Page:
July 13, 2020

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1887 Lynching Victim to Be Memorialized With Historic Marker

Historic Marker

St. Mary’s County is once again partnering with the Big Conversation Partnership on Dismantling Racism in Southern Maryland and the Equal Justice Initiative on the Community Remembrance Project about Benjamin Hance, the only recorded lynching victim in St. Mary’s County in 1887. In November 2019, a soil collection ceremony was held at the location where Hance was said to have died at the hands of a local mob.

Mr. Hance, a young African-American, was arrested May 27, 1887, in Leonardtown and taken to the Old Jail. A mob broke in on the night of June 17, held the jailkeeper at gunpoint, and removed Mr. Hance from his cell. They carried him to a site just out of town (now occupied by the Port of Leonardtown Winery) and proceeded to hang him from a witch hazel tree. This was the only documented lynching in St. Mary’s County.

The Equal Justice Initiative believes that the community remembrance projects like the soil collection ceremony are more than opportunities to erect just another historical marker. Rather, their hope is that the process emphasizes the responsibility of collective remembrance and will serve to facilitate conversations and interactions that will help to heal deep-seeded and long-standing wounds within families and communities.

Following the ceremony in November, the partner groups sent one jar of soil to the National Memorial for Peace & Justice in Montgomery, AL. A second jar will go on display in the spring, along with a traveling exhibit, at local community gathering places and organizations around St. Mary’s County to educate local citizens, visitors, and students about a little-known, and little talked about, period in local history.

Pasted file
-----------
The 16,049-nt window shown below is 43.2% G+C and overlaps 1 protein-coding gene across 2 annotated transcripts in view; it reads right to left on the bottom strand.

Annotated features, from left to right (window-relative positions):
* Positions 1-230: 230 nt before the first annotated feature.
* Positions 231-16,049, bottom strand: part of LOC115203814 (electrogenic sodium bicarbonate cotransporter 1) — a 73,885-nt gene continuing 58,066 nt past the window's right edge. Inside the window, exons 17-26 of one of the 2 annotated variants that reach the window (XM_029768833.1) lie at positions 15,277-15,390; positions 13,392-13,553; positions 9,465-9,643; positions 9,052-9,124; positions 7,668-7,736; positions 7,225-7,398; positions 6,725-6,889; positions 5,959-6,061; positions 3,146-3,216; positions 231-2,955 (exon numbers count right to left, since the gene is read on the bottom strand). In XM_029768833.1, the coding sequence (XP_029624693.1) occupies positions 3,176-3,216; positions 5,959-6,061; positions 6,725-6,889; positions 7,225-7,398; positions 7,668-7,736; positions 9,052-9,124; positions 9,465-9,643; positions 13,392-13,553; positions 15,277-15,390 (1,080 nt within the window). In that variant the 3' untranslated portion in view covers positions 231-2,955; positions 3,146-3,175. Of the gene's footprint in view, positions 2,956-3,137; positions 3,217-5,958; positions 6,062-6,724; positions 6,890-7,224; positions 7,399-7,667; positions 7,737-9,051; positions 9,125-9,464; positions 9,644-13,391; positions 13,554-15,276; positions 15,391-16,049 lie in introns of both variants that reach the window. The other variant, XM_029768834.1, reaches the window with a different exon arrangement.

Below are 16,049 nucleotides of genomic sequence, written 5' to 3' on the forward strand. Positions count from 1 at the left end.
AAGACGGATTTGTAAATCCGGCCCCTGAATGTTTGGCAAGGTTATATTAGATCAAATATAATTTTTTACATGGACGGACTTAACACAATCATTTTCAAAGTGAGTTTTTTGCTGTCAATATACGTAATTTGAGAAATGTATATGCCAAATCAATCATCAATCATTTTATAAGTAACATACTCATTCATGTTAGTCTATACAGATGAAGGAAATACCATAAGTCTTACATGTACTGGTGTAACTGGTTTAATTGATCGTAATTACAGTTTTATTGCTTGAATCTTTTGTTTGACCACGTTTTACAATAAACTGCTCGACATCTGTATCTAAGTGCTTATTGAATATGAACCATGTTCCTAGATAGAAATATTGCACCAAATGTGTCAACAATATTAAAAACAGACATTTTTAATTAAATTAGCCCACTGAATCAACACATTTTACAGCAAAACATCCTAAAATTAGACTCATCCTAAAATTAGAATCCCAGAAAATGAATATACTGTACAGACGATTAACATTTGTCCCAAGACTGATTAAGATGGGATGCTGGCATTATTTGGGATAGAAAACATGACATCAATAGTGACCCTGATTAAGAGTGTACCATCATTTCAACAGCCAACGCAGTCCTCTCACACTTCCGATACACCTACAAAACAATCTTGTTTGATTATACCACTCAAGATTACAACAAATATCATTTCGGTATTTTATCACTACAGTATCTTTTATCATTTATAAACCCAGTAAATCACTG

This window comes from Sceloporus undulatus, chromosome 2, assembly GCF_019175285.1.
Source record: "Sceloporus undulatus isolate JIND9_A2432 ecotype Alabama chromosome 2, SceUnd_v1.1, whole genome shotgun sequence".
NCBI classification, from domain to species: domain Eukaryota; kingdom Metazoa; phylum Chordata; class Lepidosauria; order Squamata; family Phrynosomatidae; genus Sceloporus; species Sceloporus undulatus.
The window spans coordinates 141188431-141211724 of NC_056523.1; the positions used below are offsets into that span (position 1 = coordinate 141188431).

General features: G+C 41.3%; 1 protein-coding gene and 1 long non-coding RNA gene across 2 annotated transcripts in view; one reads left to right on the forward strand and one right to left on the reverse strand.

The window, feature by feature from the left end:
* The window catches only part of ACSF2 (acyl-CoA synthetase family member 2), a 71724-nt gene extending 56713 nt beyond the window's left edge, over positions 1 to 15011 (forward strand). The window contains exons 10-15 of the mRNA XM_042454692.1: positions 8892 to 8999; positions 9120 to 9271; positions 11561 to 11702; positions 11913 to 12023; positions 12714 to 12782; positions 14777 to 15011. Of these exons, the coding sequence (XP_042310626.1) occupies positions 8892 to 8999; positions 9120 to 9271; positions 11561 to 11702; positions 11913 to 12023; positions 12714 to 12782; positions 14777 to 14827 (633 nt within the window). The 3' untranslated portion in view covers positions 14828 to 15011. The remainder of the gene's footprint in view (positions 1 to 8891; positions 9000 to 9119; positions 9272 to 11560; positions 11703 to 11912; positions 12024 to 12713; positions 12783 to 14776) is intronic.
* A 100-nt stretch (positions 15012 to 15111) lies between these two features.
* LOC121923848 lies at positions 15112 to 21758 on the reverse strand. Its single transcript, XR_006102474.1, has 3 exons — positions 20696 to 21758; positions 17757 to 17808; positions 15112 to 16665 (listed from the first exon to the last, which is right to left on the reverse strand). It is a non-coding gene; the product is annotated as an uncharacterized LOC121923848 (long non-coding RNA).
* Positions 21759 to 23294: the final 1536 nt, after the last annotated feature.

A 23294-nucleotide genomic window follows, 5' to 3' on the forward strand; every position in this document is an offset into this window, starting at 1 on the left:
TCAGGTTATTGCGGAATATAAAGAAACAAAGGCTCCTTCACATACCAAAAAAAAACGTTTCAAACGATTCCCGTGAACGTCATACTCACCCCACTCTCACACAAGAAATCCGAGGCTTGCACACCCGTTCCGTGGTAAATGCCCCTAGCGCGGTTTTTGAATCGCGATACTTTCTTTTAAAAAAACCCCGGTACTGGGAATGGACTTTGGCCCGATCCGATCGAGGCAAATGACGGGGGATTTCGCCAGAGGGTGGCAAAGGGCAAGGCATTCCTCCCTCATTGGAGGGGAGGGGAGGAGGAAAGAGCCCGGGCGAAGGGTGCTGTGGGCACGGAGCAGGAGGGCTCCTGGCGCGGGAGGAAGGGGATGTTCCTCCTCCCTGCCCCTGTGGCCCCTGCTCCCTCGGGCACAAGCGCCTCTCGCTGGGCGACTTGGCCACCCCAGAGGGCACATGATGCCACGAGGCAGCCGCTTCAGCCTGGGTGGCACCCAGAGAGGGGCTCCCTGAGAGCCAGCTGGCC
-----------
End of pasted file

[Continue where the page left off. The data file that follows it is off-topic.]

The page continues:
The next step in the remembrance of Mr. Hance is to establish a historic marker about his story, which will be erected on the grounds of the Old Jail in Leonardtown, where he spent his final days. The Equal Justice Initiative produce the marker, which will subsequently be erected and unveiled to the public at a commemoration ceremony. The marker will be two-sided and traditional silver with black letters. One side will tell Mr. Hance’s story, and on the other will be a statement about racial justice.

Working with the partnership is Stephen Masson, an intern from George Washington University, who has been involved with the project since the beginning.

Karen Stone, manager of the St. Mary’s County Museum Division, explained the importance of the day.

“Mr. Hance’s story was not an easy one to hear. But we do these things to remember, to respect and to remember a man who should not have lost his life in the way he did. Mr. Hance deserved justice; he deserved a trial; he deserved what he never got,” she said. “By bringing light to this hard story to hear, we honor Mr. Hance and all those who suffered similar fates with hope for a better future.”

For more information regarding the progress of the project, click here. Ms. Stone can be reached at 301-769-3235.

For more information about the Equal Justice Initiative, visit its website.

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